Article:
The political editor of the Telegraph, in fact, outlined the government’s new anti-separatist battle plan. Firstly, Westminster will refuse to grant the SNP an independence referendum whatever the result of the Holyrood elections in May. Secondly, the government will inject over a billion pounds into Scotland and an enormous assault will be launched by independent pro-Union organisations, in order to demonstrate that – in the words of an anonymous Parliamentary source – ‘Westminster can deliver for Scottish people and businesses’.
PM Johnson’s stance has always been that the 2014 referendum was a ‘once in a generation’ event. Crucially, the government plan involves the PM making this point again when he addresses the Scottish Tory conference this Sunday. This sentiment will be loudly expressed, with the reasoning being that if the government message is clear and firm in the weeks running up to May elections, and the SNP win, then it’s easier for the government to deny an SNP mandate for Indyref2 if they are holding a well-established line (with the mantra being ‘no, for reasons previously stated’) than it would be if the government appeared to be taken by surprise.
However, in predictably disappointing fashion, the Tories are likely to push a message of ‘not now’ on a second referendum rather than ‘never’. The aim will be to stave off Indyref2 in the short term, while allowing the threat of it to linger because, as the top Unionist party in Scotland, fear of it benefits the Tories electorally by uniting the Unionist vote. Instead of arguing against the idea of an independence referendum, Tory MPs are going to (rather cack-handedly) argue that it would be ‘reckless’ to hold such a vote during the Coronavirus pandemic. The rest of the government’s argument will rest on pointing out areas where the plan for independence is unclear, such as what currency an independent Scotland would take.
Instead of campaigning outright in a fashion similar to the 2014 ‘Better Together’ campaign, the government will leave it up to the loose alliance of Unionist organisations to counter SNP narratives. The government is taking this approach rather than launching an all-out pro-Unionist assault because top government officials believe that to do so would be to effectively admit that Indyref2 is on its way. Central to the plan, too, is investment targeted at Scotland which will bypass the SNP and for which the UK government will receive the credit. This funding will be used for ambitious projects such as a ‘trade and investment hub’ in Edinburgh as well as a much-rumoured tunnel under the Irish Sea.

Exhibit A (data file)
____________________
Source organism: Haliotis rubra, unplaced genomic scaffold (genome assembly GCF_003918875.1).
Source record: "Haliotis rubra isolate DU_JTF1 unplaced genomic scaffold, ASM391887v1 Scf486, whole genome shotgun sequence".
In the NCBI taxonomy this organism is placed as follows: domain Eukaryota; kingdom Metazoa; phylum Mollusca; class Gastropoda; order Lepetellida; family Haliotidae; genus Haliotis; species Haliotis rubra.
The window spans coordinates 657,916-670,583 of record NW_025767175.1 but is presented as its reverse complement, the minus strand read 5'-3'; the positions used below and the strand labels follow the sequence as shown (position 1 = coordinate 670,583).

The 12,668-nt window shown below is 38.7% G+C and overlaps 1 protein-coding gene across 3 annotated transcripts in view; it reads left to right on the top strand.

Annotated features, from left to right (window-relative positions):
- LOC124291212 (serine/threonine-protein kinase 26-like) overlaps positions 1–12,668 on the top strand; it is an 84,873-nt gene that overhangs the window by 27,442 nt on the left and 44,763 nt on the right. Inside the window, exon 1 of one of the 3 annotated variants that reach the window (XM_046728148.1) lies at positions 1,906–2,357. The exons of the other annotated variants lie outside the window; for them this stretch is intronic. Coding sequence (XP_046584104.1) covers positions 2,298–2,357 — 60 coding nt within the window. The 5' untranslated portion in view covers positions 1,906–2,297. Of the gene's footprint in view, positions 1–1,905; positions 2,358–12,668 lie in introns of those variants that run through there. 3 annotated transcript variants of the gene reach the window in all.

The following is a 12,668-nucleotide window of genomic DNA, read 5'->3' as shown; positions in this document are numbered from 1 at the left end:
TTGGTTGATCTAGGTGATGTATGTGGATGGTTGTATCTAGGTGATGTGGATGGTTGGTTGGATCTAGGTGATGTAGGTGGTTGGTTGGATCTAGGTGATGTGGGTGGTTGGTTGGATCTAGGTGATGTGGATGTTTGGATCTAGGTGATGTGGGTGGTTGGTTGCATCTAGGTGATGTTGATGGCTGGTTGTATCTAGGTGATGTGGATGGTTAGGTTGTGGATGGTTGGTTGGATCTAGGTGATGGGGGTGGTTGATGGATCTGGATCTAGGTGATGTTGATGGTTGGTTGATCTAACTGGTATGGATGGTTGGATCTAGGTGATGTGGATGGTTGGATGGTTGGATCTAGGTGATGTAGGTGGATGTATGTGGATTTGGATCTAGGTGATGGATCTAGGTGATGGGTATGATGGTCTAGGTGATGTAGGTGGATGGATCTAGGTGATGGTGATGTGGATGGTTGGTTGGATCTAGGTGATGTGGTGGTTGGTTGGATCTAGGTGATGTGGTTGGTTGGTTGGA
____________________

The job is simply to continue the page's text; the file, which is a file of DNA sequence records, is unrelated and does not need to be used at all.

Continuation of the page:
The government’s strategy seems to resemble a kind of hybrid warfare, allowing extra-governmental organisations to do the work on the ground while the government takes a passive role doing the bare minimum to stave off immediate disaster. This plan will no doubt be aided by the collapse in support for the SNP that’s come in the wake of the Alex Salmond trial. One must question, though, whether PM Johnson’s plan was formulated with the long-term integrity of the Union in mind or whether it’s chief objective is to secure electoral success for the Conservative party. With the reviled Tories in power and with Brexit fresh in peoples’ minds, these next few years could’ve been the SNP’s chance of a lifetime – which they might’ve just squandered by completely imploding. Of both of these things, no-one is sure. Only time will tell.